Center for Hispanic Entrepreneurship
Hispanic Entrepreneurship Research
Accelerate El Paso Report
Accelerate El Paso is an initiative developed through a partnership between the City of El Paso and local business organizations focusing on developing the region’s minority business community through a $100,000 grant from Living Cities comprised of funds from the Citi Foundation and other large foundations nationwide. The initiative includes the creation of a program that could enhance the utilization of local resources and local business partners. The City of El Paso partnered with such local business organizations including the Small Business Development Center (El Paso Community College), Workforce Solutions Borderplex, El Paso Chamber, El Paso Hispanic Chamber of Commerce, the Hub of Human Innovation, El Paso Country Economic Development Office, and Center for Hispanic Entrepreneurship (The University of Texas at El Paso). The partners were asked to collaborate as they all share similar goals to expand minority businesses by removing common barriers to markets, barriers to contracts, barriers to capital, barriers to education, and barriers to helping businesses individually through one to one consulting.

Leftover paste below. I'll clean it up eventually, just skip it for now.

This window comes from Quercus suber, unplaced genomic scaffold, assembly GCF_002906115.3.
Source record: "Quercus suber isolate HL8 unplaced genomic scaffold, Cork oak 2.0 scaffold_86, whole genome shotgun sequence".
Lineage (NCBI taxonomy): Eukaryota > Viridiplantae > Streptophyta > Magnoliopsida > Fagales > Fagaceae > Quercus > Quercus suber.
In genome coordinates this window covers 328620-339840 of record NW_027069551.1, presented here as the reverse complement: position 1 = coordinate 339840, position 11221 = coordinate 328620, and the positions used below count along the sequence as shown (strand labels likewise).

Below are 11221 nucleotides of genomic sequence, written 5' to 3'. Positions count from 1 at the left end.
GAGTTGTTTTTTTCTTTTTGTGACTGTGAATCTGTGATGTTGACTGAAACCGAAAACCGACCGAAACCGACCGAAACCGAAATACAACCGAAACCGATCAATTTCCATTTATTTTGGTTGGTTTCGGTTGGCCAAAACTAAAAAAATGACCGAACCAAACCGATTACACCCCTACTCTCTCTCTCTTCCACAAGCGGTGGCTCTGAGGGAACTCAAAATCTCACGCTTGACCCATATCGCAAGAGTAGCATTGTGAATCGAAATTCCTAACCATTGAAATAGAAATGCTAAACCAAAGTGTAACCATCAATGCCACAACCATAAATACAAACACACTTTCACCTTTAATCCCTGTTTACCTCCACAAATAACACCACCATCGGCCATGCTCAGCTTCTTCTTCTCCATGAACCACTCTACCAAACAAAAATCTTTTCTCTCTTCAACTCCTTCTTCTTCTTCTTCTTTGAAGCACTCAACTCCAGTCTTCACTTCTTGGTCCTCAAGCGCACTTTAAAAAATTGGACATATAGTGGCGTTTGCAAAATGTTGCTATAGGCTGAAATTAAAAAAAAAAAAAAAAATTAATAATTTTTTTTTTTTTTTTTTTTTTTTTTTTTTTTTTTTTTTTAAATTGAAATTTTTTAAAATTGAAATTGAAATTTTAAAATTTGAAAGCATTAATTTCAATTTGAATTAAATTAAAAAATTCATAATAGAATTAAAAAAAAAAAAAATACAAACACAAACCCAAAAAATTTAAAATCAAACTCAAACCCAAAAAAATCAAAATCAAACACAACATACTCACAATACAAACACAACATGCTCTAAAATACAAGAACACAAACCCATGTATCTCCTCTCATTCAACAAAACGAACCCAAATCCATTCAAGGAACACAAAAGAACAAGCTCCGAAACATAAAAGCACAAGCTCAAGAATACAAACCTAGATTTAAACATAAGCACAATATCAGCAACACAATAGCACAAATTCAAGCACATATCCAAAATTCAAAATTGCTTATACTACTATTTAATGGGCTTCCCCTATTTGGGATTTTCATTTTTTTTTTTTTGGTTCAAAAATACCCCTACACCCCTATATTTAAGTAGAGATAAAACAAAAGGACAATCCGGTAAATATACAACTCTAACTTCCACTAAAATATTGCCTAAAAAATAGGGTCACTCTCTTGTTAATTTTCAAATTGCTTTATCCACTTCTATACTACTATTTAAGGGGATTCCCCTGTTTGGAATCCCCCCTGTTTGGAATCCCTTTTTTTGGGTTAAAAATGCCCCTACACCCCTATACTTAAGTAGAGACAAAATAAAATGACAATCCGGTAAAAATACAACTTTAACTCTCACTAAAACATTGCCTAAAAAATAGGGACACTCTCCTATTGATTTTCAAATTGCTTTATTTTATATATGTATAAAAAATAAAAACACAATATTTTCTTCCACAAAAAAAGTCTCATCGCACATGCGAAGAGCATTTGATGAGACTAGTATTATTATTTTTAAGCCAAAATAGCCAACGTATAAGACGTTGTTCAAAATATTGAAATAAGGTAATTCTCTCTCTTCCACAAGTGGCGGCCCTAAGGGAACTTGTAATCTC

Please submit the following form to download the Accelerate El Paso report to find out more about how the City of El Paso and CFHE are moving business forward:
Understanding Hispanic Entrepreneurial Success: An Exploratory Study
Over the past decade, the Hispanic population in the United States has increased from about 12.5% to more than 16.5% of the population (U.S. Census Bureau, 2010). Along with the rise in population, the number of Hispanic businesses has also increased.
By 2015, the number of Hispanic businesses is estimated to have climbed to 4.07 million establishments with $661 billion in revenue, a 57 percent increase from 2007 (Escape, 2015).
As important as this group is and as entrepreneurial as it might be, many studies have recognized that these and other minority businesses still lag in many economic factors. According to the latest research, minorities are more likely to start small businesses but are not likely to be as successful as other, non-Hispanic, businesses (Canedo, Stone, Black, & Lukaszewski, 2014).
Hispanic businesses are increasingly becoming the backbone of the economy of the U.S. Thus, understanding the factors that relate to Hispanic business success is of great interest
The paper explores the success and failure factors for Hispanic businesses and extends the literature through an analysis of a Texas Hispanic Chamber of Commerce database. Literature suggests that tailored training provided by organizations such as these will reduce failure rates. Thus, the study focused on identifying characteristics of firms that maintained or joined a chamber of commerce.
For full paper click here: http://search.proquest.com/openview/4edce66e9962c4a40c0f3290e1df7c80/1?pq-origsite=gscholar&cbl=1576345
University of Texas at El Paso
Gary L. Frankwick
University of Texas at El Paso